Part of the recent history of Arab people is colonization by the French and British. In colonized countries, people in business and government had to know one or more European languages.

When did Arabs come to the United States?
Today, most Arab Americans are native-born Americans. The first significant wave of immigration began around 1875. It lasted until about 1920. After a period in which the United States restricted immigration, a second wave began in the 1940s.

Why did Arabs first come to the United States?
Like many peoples who came to the United States, Arabs were seeking opportunity. Factors in the first immigration were Japanese competition that hurt the Lebanese silk market and a disease that hurt Lebanese vineyards. Most early immigrants were from Lebanon and Syria, and most were Christian.

What prompted the second wave?
After 1940, immigration to the United States was not for economic reasons as much as because of the Arab-Israeli conflict and civil war. This meant that people came from many more places. The second immigration also had many more people who practiced Islam, a religion that was not as familiar in the United States. Immigrants in this group tended to be more financially secure when they arrived than people who had come earlier for economic opportunity. Many people in the second wave were students.

What race are Arab Americans?
Arabs may have white skin and blue eyes, olive or dark skin and brown eyes. Hair textures differ. The United States has, at different times, classified Arab immigrants as African, Asian, white, European or as belonging to a separate group. Most Arab Americans identify more closely with nationality than with ethnic group.

Are Arabs a minority group?
This depends, in part, on your definition of minority. The U.S. government does not classify Arabs as a minority group for purposes of employment and housing. Arabs are not defined specifically by race, like some minority groups, but are united by culture and language. Some Arab Americans see minority classification as an impediment to full participation in American life. Others are asking for protection from the same issues affecting people in minority groups, such as profiling, stereotyping and exclusion.

Are Arab Americans more closely tied to their country of origin, or to America?
This need not be an either-or issue. Arab Americans have dual loyalties. While they may be closely tied to their countries of origin, most Arab Americans were born in the United States, and an even larger majority have U.S. citizenship. This is reflected in the expression, “Truly Arab and fully American.”

Who are some well-known Arab Americans?
Christa McAuliffe, the teacher/astronaut who died aboard the space shuttle Challenger; Indy 500 winner Bobby Rahal; Heisman Trophy winner and NFL quarterback Doug Flutie; creators of radio’s American Top 40 Casey Kasem and Don Bustany; Mothers Against Drunk Driving founder Candy Lightner; Jacques Nasser, president and chief executive officer of Ford Motor Co., and Helen Thomas, former dean of the White House press corps.

Does the U.S. Census Bureau collect data on Arab Americans?
While the census does not specifically classify Arab Americans, it does collect enough data to present some population characteristics. Some of that information is on the U.S. Census Bureau’s Web site at www.census.gov, and is reflected in this guide.

What is the educational level of Arab Americans?
Arab Americans are, on average, better educated than non-Arab Americans. The proportion of Arab Americans who attend college is higher than the national average. Compared to the norm, about twice as many Arab Americans, in percentage terms, earn degrees beyond the bachelor’s degree. Key factors in this question are country of origin, length of time in the United States and gender.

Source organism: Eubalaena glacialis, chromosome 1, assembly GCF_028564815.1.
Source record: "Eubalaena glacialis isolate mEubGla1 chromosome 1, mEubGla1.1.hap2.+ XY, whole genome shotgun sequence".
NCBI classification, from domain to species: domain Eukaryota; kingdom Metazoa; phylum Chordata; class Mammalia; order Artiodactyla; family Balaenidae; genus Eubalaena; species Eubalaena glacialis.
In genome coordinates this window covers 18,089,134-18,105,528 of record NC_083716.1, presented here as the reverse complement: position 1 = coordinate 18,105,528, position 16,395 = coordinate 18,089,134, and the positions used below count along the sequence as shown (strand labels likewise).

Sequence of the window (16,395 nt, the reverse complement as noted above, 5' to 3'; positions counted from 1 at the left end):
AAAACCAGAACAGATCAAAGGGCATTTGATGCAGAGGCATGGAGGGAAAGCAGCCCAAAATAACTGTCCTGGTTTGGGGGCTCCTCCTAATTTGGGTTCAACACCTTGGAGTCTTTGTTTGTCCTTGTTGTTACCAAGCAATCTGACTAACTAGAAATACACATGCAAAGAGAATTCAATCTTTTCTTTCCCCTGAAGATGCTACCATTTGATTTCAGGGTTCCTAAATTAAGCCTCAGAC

How do Arab Americans fare economically?
Individually, Arab Americans are at every economic strata of American life. Nationally, Arab-American households have a higher than average median income. Like occupational patterns, this varies by location. Arab-American earnings are below the overall average income in Detroit and Anaheim.

Do Arab Americans maintain ties with their home countries?
Many do. They are very proud of their home countries and may maintain regular contact with relatives or friends there, as many Americans do. Arab Americans will sometimes joke with one another over which of their home countries is the best, but it is perfectly consistent to have loyalties both to their place of origin and their country of citizenship.

Are Arab Americans active in U.S. politics?
Yes. For decades, Arab Americans have voted, run for office and been elected. According to John L. Zogby, a pollster who is Arab American, 86 percent of voting-age Arab Americans in early 2000 were registered voters. In 1996, exit polls said 54 percent of the Arab-American vote was for Bill Clinton, 38 percent went for Bob Dole and 7.7 percent went for independent candidate H. Ross Perot. The 2000 campaign was the first in which both major presidential candidates addressed Arab Americans.

Have Arab Americans won major political offices?
Yes. In 1998, for example, 12 Arab Americans campaigned for the U.S. Congress in 10 states.

Who are some prominent Arab-American politicians?
They have included U.S. Senate Majority Leader George Mitchell, D-Maine; Energy Secretary Spencer Abraham; former secretary of Health and Human Services Donna Shalala; former New Hampshire governor and White House chief of staff John Sununu, and 2000 presidential candidate Ralph Nader.

Is there an Arab lobby?
There is not an Arab lobby in the sense of a monolithic, controlling body. There are several organizations that lobby in behalf of a variety of issues, including domestic and international concerns. One is the Arab American Institute, which supports presidential and congressional candidates who are receptive to Arab-American concerns. Another is the American Arab Anti-Discrimination Committee, a civil rights group

You can read more in the following links:
and in the Arab American Almanac : http://www.arabamericanhistory.org/
and : Arab America Today: A Demographic Profile of Arab-Americans – John Zogby, The Arab-American Institute, Washing-ton, D.C. Arab